The Writing's on the Walls (Was: Re: On the subject of WickedWomen)

Dorian E. Gray israfel at
Thu May 24 18:09:44 EDT 2001

RE: The Writing's on the Walls (Was: Re: On the subject of WickedWomen)
RE: The Writing's on the Walls (Was: Re: On the subject of WickedWomen)Elise
>I am replying to an answer of Dorian's with appropriate spoiler space this


>>13.  "I do not understand you."
     "Then we are on very unequal terms, for I understand you perfectly
     "Me? yes; I cannot speak well enough to be unintelligible."
>>"Bother.  This sounds rather like Jane Austen, but I don't recall it in
of the ones I've read, which leads me to guess that it may be in "Mansefield
Park", the only one I haven't read yet."
>Oh I missed this the first time.  I think.....that maybe this is from
Elizabeth's conversation with the dastardly charmer Wickham (h or no h?)
when he and Lydia visit Longbourn after their shotgun wedding.
"No, it isn't.  P&P was my first Austen, and is still my favourite, and I'm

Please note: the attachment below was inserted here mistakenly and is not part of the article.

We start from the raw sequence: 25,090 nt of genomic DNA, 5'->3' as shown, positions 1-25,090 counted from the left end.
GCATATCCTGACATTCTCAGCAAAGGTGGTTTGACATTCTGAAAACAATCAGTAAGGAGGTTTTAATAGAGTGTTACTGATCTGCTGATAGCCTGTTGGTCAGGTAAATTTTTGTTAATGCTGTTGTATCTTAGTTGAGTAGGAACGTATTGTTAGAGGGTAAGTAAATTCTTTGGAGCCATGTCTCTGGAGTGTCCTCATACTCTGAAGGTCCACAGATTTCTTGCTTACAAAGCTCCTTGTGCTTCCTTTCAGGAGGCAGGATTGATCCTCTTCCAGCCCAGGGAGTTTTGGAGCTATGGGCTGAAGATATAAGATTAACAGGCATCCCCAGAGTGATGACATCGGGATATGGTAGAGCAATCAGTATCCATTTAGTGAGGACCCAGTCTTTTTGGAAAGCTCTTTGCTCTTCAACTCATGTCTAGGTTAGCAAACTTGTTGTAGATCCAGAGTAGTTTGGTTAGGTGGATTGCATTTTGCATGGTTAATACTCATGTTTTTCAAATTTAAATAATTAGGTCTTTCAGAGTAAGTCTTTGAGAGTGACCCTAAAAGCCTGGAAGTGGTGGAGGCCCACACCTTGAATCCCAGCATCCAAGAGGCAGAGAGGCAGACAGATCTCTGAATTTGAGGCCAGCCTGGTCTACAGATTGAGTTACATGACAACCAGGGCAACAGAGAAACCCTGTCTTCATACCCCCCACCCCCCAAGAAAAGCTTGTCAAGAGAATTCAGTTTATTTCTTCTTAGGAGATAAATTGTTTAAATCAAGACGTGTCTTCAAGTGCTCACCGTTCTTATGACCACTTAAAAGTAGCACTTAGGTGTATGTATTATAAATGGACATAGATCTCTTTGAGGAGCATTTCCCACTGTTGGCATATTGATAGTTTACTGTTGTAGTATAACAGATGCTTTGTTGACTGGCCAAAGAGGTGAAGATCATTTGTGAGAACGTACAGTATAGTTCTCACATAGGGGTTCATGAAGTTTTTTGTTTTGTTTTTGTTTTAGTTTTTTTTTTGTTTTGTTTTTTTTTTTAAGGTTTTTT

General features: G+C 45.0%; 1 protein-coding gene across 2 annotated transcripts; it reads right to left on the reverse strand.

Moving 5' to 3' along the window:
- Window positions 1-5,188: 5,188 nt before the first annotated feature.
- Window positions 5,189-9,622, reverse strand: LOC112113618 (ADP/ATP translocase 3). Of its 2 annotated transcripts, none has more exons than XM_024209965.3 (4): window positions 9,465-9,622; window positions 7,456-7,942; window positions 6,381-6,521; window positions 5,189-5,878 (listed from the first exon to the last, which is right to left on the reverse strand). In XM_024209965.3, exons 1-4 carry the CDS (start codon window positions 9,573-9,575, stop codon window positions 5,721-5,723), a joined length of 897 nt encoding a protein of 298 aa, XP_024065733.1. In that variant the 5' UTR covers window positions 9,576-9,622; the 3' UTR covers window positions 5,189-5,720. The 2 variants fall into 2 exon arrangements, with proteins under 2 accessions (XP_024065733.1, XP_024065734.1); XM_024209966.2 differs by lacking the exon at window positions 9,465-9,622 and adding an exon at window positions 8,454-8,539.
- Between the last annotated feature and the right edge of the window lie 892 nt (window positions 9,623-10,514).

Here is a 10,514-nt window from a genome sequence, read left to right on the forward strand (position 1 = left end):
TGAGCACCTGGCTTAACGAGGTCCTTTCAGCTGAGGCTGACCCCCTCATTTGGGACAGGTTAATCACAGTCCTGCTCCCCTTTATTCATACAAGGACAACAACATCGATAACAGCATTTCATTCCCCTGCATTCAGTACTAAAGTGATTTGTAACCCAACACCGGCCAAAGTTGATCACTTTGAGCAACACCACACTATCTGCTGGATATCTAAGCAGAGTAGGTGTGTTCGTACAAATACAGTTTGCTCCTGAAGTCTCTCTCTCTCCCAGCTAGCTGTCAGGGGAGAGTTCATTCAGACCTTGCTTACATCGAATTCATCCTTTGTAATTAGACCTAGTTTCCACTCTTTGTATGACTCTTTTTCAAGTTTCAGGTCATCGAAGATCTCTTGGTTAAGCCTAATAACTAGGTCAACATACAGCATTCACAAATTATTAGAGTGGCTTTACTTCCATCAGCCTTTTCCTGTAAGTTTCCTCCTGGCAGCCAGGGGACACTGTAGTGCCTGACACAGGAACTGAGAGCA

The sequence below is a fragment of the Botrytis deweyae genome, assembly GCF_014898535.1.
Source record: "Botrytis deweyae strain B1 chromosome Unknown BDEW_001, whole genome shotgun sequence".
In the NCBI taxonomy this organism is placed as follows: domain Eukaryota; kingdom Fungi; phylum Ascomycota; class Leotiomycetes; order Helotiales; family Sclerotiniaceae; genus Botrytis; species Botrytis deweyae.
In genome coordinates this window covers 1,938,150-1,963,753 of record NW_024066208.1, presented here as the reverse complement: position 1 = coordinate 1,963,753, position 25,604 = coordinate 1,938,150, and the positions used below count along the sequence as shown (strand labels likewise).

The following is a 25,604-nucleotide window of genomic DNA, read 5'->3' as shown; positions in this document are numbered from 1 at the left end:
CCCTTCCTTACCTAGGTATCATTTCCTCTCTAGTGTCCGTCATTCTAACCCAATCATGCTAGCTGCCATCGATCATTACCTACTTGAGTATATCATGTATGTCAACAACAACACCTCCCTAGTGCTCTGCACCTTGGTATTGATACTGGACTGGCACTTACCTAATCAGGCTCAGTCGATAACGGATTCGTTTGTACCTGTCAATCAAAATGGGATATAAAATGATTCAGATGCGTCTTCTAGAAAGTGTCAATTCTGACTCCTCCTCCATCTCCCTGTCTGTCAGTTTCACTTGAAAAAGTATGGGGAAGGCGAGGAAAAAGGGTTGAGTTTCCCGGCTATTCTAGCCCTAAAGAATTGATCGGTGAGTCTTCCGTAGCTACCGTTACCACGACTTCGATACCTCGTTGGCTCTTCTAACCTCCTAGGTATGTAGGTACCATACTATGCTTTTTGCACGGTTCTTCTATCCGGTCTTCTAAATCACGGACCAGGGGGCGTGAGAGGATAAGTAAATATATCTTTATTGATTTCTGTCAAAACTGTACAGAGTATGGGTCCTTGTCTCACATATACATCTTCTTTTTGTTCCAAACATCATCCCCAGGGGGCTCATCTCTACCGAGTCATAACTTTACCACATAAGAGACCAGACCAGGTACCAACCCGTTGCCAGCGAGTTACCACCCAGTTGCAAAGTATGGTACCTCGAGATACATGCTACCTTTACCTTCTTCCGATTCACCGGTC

almost certain that this doesn't come anywhere in it.  Anyway, I just
checked my copy for the passage you mention, and it isn't in that bit.  (And
yes, it's Wickham with an H.)"

I'm very cast down that it wasn't that conversation - not toward the end of

'Fraid not.  I checked most carefully.  Elizabeth is far more blunt than
that, and Wickham is mostly sheepish.

>But then...what is it? Definitely Austen and I just re-read P&P and S&S
last month. It's haunting me. What about when Elizabeth is 'making out
Darcy's character' when they dance at Netherfield?

No, not there either.  (Yes, I just got the book out again to look!)  In
fact, I'm about 95% certain it isn't in P&P at all.  It *could* be S&S,
which I haven't read in a year or so.  Or possibly "Northanger Abbey", which
I've only read once.

>P&P was also my first Austen and my favorite so we have a common interest.
If it comes down to who must, in secret and at great peril, memorize it word
for word in case all books are destroyed, I cede the honor to you.

<smiles>  Thank you.  Long before I'd ever read the book, I knew several
lines from it, due to my mother's habit of quoting things like "You have no
consideration for my nerves!" (which I can now cap!) and "There were several
much worse in the shop."

Until the sky falls on our heads...

Dorian E. Gray
israfel at

"I feel that if a character cannot communicate, the very least he can do is
to shut up!"
--Tom Lehrer

To unsubscribe, email dwj-request at with the body "unsubscribe".
Visit the archives at

More information about the Dwj mailing list